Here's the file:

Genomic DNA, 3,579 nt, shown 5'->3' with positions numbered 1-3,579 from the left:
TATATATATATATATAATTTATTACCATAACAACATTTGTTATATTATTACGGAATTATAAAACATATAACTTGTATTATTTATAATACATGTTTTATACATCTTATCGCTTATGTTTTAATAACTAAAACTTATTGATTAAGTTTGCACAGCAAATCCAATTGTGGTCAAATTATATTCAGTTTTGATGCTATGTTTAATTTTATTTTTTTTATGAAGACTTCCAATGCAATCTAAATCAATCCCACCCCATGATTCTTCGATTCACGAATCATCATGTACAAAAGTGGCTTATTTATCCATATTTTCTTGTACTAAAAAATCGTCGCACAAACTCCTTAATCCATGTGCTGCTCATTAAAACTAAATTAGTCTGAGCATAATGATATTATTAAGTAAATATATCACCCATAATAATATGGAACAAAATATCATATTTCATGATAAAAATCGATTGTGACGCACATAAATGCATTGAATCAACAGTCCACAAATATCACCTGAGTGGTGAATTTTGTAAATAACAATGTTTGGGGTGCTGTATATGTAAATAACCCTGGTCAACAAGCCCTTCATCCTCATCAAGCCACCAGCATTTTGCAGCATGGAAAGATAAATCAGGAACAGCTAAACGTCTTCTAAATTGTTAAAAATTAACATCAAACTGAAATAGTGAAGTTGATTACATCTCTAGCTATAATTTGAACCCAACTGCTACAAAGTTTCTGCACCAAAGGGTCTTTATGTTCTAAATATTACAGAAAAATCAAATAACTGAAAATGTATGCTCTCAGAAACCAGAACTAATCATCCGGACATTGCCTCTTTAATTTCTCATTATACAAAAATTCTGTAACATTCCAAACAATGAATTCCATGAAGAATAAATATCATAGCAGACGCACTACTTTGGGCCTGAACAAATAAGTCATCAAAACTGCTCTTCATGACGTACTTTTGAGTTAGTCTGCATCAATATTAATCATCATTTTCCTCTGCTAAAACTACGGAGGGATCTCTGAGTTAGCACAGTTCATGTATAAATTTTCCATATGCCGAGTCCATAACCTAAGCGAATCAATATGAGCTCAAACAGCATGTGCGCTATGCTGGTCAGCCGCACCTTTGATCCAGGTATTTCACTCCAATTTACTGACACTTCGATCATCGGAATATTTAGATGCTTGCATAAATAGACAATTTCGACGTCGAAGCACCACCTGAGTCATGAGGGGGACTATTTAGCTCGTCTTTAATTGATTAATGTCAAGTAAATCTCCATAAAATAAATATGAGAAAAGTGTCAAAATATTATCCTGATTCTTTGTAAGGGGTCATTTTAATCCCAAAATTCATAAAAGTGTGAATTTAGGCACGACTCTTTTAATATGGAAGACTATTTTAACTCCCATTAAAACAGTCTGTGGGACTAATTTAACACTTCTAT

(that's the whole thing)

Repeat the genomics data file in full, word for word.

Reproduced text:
Genomic DNA, 3,579 nt, shown 5'->3' with positions numbered 1-3,579 from the left:
TATATATATATATATAATTTATTACCATAACAACATTTGTTATATTATTACGGAATTATAAAACATATAACTTGTATTATTTATAATACATGTTTTATACATCTTATCGCTTATGTTTTAATAACTAAAACTTATTGATTAAGTTTGCACAGCAAATCCAATTGTGGTCAAATTATATTCAGTTTTGATGCTATGTTTAATTTTATTTTTTTTATGAAGACTTCCAATGCAATCTAAATCAATCCCACCCCATGATTCTTCGATTCACGAATCATCATGTACAAAAGTGGCTTATTTATCCATATTTTCTTGTACTAAAAAATCGTCGCACAAACTCCTTAATCCATGTGCTGCTCATTAAAACTAAATTAGTCTGAGCATAATGATATTATTAAGTAAATATATCACCCATAATAATATGGAACAAAATATCATATTTCATGATAAAAATCGATTGTGACGCACATAAATGCATTGAATCAACAGTCCACAAATATCACCTGAGTGGTGAATTTTGTAAATAACAATGTTTGGGGTGCTGTATATGTAAATAACCCTGGTCAACAAGCCCTTCATCCTCATCAAGCCACCAGCATTTTGCAGCATGGAAAGATAAATCAGGAACAGCTAAACGTCTTCTAAATTGTTAAAAATTAACATCAAACTGAAATAGTGAAGTTGATTACATCTCTAGCTATAATTTGAACCCAACTGCTACAAAGTTTCTGCACCAAAGGGTCTTTATGTTCTAAATATTACAGAAAAATCAAATAACTGAAAATGTATGCTCTCAGAAACCAGAACTAATCATCCGGACATTGCCTCTTTAATTTCTCATTATACAAAAATTCTGTAACATTCCAAACAATGAATTCCATGAAGAATAAATATCATAGCAGACGCACTACTTTGGGCCTGAACAAATAAGTCATCAAAACTGCTCTTCATGACGTACTTTTGAGTTAGTCTGCATCAATATTAATCATCATTTTCCTCTGCTAAAACTACGGAGGGATCTCTGAGTTAGCACAGTTCATGTATAAATTTTCCATATGCCGAGTCCATAACCTAAGCGAATCAATATGAGCTCAAACAGCATGTGCGCTATGCTGGTCAGCCGCACCTTTGATCCAGGTATTTCACTCCAATTTACTGACACTTCGATCATCGGAATATTTAGATGCTTGCATAAATAGACAATTTCGACGTCGAAGCACCACCTGAGTCATGAGGGGGACTATTTAGCTCGTCTTTAATTGATTAATGTCAAGTAAATCTCCATAAAATAAATATGAGAAAAGTGTCAAAATATTATCCTGATTCTTTGTAAGGGGTCATTTTAATCCCAAAATTCATAAAAGTGTGAATTTAGGCACGACTCTTTTAATATGGAAGACTATTTTAACTCCCATTAAAACAGTCTGTGGGACTAATTTAACACTTCTAT